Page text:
Ford's claim of parliamentary privilege slammed as 'baloney' amid fight against Emergency Act summons

Ontario Premier Doug Ford says the Emergencies Act inquiry is a federal proceeding into the federal government's use of the act, and not a provincial issue.

Public Order Emergency Commission has summoned Ford and former solicitor general Sylvia Jones to testify

A politician speaks at a lectern in front of a blue corporate backdrop while another listens behind him.
Ontario Premier Doug Ford looks on as Prime Minister Justin Trudeau responds to a question at Nokia’s Canadian headquarters in Ottawa earlier this month. The Public Order Emergency Commission summoned Ford and then-solicitor general Sylvia Jones on Monday to testify. (Adrian Wyld/The Canadian Press)

Ontario Premier Doug Ford defended his decision against testifying at the public inquiry into the federal government's use of the Emergencies Act in the provincial legislature Tuesday, saying the inquiry is not a provincial issue.

Opposition members grilled Ford repeatedly in question period about his refusal to testify — their first chance to do so, after he did not show up on Monday.

"This is a federal inquiry into the federal government's decision to use the federal Emergencies Act," Ford said in response to a question from New Democrat leadership hopeful Marit Stiles. "For Ontario, this was a policing matter, it was not a political matter."

Ford's comments came as he fights a summons to testify at the inquiry, which is examining the federal government's use of the Emergencies Act to end the so-called Freedom Convoy protests in Ottawa and Windsor, Ont., last winter.

The Public Order Emergency Commission summoned Ford and then-solicitor general Sylvia Jones on Monday to testify.

Ford's lawyers claim breach of parliamentary privilege 

Lawyers for Ford and Jones filed an application for judicial review in Federal Court Tuesday that seeks to quash the summons, citing parliamentary privilege.

In its application, Ford's lawyers argue the summons breaches that privilege by attempting to compel Ford and Jones to testify.  Ford said the province has provided two top bureaucrats to participate in the inquiry and has provided 800 p ages of cabinet documents about the issue.

The premier answered only one question in the legislature before deferring numerous follow-ups to one of his top ministers, Government House Leader Paul Calandra. Calandra answered Stiles's second question about Ford's refusal to testify, repeating much of what Ford said — which echoed what he said himself the day before when the premier did not attend question period.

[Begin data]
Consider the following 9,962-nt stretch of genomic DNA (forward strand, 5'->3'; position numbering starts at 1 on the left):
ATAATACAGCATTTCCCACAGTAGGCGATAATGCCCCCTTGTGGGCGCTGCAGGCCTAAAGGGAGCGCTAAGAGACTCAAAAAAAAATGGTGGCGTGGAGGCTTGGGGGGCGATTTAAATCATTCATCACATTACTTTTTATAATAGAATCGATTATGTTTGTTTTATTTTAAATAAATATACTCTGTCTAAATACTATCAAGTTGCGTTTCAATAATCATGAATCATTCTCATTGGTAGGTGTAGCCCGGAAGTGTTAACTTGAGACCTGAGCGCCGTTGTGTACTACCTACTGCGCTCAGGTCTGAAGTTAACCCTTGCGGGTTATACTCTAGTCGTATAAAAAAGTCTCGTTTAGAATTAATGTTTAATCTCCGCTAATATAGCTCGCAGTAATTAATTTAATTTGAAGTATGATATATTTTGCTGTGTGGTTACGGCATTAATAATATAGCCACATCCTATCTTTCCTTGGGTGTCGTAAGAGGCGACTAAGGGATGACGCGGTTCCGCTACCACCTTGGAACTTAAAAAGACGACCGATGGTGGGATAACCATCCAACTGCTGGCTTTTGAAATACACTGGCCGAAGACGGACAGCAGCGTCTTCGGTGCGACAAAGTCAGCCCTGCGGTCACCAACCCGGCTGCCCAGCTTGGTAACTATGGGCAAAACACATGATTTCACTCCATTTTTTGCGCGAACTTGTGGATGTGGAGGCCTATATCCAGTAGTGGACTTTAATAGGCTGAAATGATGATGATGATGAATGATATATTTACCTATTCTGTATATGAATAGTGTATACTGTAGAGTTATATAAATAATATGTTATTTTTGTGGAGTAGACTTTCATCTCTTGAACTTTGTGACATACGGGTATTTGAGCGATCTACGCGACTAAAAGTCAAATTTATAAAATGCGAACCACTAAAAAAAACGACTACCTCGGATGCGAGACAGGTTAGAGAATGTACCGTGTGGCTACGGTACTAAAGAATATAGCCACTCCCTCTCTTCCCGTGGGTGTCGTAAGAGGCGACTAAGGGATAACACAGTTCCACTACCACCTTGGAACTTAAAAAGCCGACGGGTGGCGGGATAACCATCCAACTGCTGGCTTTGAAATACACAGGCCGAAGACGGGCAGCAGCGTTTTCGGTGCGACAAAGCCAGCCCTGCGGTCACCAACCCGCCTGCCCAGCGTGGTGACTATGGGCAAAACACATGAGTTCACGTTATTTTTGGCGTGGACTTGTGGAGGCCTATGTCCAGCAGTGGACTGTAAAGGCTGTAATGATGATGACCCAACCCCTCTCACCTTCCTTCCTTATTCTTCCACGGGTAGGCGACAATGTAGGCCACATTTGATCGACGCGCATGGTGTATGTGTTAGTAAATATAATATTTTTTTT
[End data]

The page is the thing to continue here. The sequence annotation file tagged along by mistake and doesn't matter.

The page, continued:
"Parliamentary privilege? That's baloney and everybody in this room knows it," Stiles said. "He failed Ontarians."

The commission wants Ford and Jones to testify on Nov. 10, court documents show. Provincial lawyers have sought to have its application heard on Nov. 1. 

Last week, Ford told reporters he was not asked to testify at the inquiry.

Requests for interview repeatedly declined

The commission has sought to interview Ford dating back to mid-September. The requests were repeatedly declined by provincial lawyers, emails filed as part of the province's case show.

Outside the legislature Tuesday, opposition members kept up the pressure on Ford.

"Not showing up and not giving your reasons or explanations or being accountable for your decisions, or the decisions that you didn't make, is not what we expect from leaders or any member of this legislature," interim Liberal Leader John Fraser told reporters.

"So he's lost in the court of public opinion. He can redeem himself by actually appearing and testifying."

Green Party Leader Mike Schreiner said Ford needs to "step up and do his job."

"People of Ontario need to know why the Premier made the decisions he made when Ottawa and Windsor were under siege," he said.

Outgoing Ottawa Mayor Jim Watson has testified at the inquiry, saying he asked the province to sit down at a meeting with the city and the federal government in an effort to figure out how to end the occupation in the city's downtown core.

He has said the province's absence at the meeting delayed the end of the occupation.

Prime Minister Justin Trudeau has already been interviewed by commission lawyers and is set to testify at the inquiry.

The inquiry has heard Trudeau said Ford's absence was due to political reasons, in a call between the prime minister and Watson in early February.

The commission wants to ask Ford and Jones why they did not come to that meeting and want to find out what role both played trying to solve the occupation in Ottawa and the protests that halted incoming traffic at the country's busiest border crossing in Windsor for nearly a week.

Documents filed with the inquiry into the federal government's use of the Emergencies Act also show that when City of Ottawa officials asked the province for resources to help end the protest, the province directed them to deal with the Ontario Provincial Police and that Jones saw it as a law enforcement issue.

Meanwhile, a group representing Ottawa residents has asked Ontario's attorney general for standing at the judicial review. 

The Canadian Civil Liberties Association is also considering whether or not it will attempt to seek standing.